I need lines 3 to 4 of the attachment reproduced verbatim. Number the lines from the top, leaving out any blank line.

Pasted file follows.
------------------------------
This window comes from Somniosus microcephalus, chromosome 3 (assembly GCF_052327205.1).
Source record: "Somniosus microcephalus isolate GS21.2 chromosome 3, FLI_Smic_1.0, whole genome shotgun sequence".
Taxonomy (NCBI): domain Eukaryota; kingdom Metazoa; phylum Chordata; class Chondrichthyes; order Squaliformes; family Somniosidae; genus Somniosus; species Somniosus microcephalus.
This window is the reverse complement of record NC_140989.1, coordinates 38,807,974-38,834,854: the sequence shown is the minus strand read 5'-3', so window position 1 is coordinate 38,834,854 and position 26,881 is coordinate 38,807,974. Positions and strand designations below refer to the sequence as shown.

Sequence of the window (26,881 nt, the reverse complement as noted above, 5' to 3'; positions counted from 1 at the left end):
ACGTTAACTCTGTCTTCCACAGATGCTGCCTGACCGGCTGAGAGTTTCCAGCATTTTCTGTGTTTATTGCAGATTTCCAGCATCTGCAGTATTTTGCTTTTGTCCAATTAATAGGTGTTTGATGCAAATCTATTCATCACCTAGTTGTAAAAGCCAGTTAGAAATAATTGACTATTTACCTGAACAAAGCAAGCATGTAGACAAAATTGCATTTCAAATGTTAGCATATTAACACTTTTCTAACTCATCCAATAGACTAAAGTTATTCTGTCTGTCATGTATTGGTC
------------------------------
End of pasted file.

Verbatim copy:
Taxonomy (NCBI): domain Eukaryota; kingdom Metazoa; phylum Chordata; class Chondrichthyes; order Squaliformes; family Somniosidae; genus Somniosus; species Somniosus microcephalus.
This window is the reverse complement of record NC_140989.1, coordinates 38,807,974-38,834,854: the sequence shown is the minus strand read 5'-3', so window position 1 is coordinate 38,834,854 and position 26,881 is coordinate 38,807,974. Positions and strand designations below refer to the sequence as shown.